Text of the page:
Stock / Chassis Ergonomics Question - Follow Up

WB300

Cranky Yankee
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OK Hiders... Although I have been known to have a bowl of "stupid" for breakfast, I am posting this in the Advanced Marksmanship section due to recent threads regarding recoil control and the awesome responses that have helped.

I've always had a hard time getting comfortable behind the traditional rifle stock in the prone position. I'll use my Rem 700 LTR 308 as the example here. I've tried adjusting the bipod height, small pillow under my chest...etc. With a 50 or 56mm obj scope, I run a stock pack to keep consistent positioning, but then recoil pad sits right on my collar bone when straight behind the rifle. It's not bad, but if I shoot the 300 WM with a similar stock, it gets uncomfortable (I know I know... man up). If I cant off to the side a bit, I'm off the bone, but then I can't spot my hits.

I took advantage of Black Friday deals and got an MDT LSS Chassis. Once put together with an adjustable cheek riser stock, the prone position felt very comfortable. No more collar bone rub, recoil is straight back...etc. So now I want to upgrade the stock on my 300WM. But first I want to understand why, then decide if a pistol grip chassis like the MDT or possibly the Bravo are the way to go. So here's my question:

Is the drop at the comb on the factory HS Precision 308 stock the culprit for being uncomfortable with a 50 or 56 obj? No matter how high I build the cheek up, the recoil pad still sits low. Is it just my body type that prefers the top of the recoil pad in line with the bore or am I laying wrong behind the traditional stock? Is it just in my head?

I will try to find a Bravo near by and get behind it, but I would like to know if anyone else has gone through similar.

Thanks in advance for some insight.

Will
 
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Trigger Monkey

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My take on it is that the drop at the comb and grip angle are issues with stocks patterned after traditional hunting stocks that can make them uncomfortable when shooting them in the prone with large objective optics. Traditional hunting stocks work well and are comfortable to shoot with optics mounted low in situations like shooting off hand or in some improvised positions.

Chassis improve the ergonomics with straighter pistol grips, adjustable combs, adjustable recoil pads, etc...so that the stock can now fit you.
 
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WB300

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Thanks Trigger Monkey. Makes sense. It also makes me wonder how someone can continually shoot a boomer in a traditional stock in the prone all the time. And there are those who have ditched the chassis and gone back to the traditional stock. Interesting.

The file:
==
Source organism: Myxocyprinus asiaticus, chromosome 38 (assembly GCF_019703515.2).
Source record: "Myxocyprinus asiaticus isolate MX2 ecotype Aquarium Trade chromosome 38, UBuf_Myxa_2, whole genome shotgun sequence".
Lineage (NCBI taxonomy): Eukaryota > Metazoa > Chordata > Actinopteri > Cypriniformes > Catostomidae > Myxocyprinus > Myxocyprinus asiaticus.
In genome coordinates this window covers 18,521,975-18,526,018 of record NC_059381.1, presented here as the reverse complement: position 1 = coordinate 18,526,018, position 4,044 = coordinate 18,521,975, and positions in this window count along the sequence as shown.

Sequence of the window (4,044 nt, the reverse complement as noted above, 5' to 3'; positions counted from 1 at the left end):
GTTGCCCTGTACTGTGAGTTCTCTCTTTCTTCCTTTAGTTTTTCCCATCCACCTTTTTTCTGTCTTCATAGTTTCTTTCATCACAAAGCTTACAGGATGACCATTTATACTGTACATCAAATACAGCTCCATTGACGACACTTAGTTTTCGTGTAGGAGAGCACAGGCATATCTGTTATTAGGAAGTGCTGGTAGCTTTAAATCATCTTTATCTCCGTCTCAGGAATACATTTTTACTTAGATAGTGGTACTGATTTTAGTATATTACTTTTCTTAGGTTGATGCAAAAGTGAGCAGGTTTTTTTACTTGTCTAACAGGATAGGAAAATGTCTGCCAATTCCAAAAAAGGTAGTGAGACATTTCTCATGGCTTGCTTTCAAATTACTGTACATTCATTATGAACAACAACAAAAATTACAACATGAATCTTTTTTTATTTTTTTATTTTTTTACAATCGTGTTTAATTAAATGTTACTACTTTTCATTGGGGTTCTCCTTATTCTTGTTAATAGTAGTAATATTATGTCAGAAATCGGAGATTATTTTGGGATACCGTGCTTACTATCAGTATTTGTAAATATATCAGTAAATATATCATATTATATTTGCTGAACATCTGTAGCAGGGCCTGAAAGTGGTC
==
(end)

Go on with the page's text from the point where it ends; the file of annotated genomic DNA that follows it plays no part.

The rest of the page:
I know my form in the prone needs work, but I'm always trying to improve my knowledge base as well.

Oh well... looks like my 300 WM is getting switched over to a chassis. Now to decide which one.
 

Trigger Monkey

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Everyone has their reasons for doing things, could be because the traditional types of stocks fit their body type better, their usage better, or they wanted a lighter weight gun. The thing is, that's their reasoning, it doesn't make it right or wrong and it shouldn't influence your decisions when setting the rifle for you so that you can shoot better.
 

Steel head

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My take on it is that the drop at the comb and grip angle are issues with stocks patterned after traditional hunting stocks that can make them uncomfortable when shooting them in the prone with large objective optics. Traditional hunting stocks work well and are comfortable to shoot with optics mounted low in situations like shooting off hand or in some improvised positions.

Chassis improve the ergonomics with straighter pistol grips, adjustable combs, adjustable recoil pads, etc...so that the stock can now fit you.
pretty much this.
 

C4N4DIAN

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My take on it is that the drop at the comb and grip angle are issues with stocks patterned after traditional hunting stocks that can make them uncomfortable when shooting them in the prone with large objective optics. Traditional hunting stocks work well and are comfortable to shoot with optics mounted low in situations like shooting off hand or in some improvised positions.

Chassis improve the ergonomics with straighter pistol grips, adjustable combs, adjustable recoil pads, etc...so that the stock can now fit you.
I second.
 

WB300

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Ok, follow up question...

Does the angle of the recoil pad make a difference? For example, if you hold the action/barrel horizontal, a traditional stock has the toe come back farther than the heel. I supposed this is for easy shouldering while standing. Then there are some stocks/chassis that have the heal come back farther than the toe. I guess this helps the rifle stay against the shoulder for extended periods of time.

Can anyone give some insight?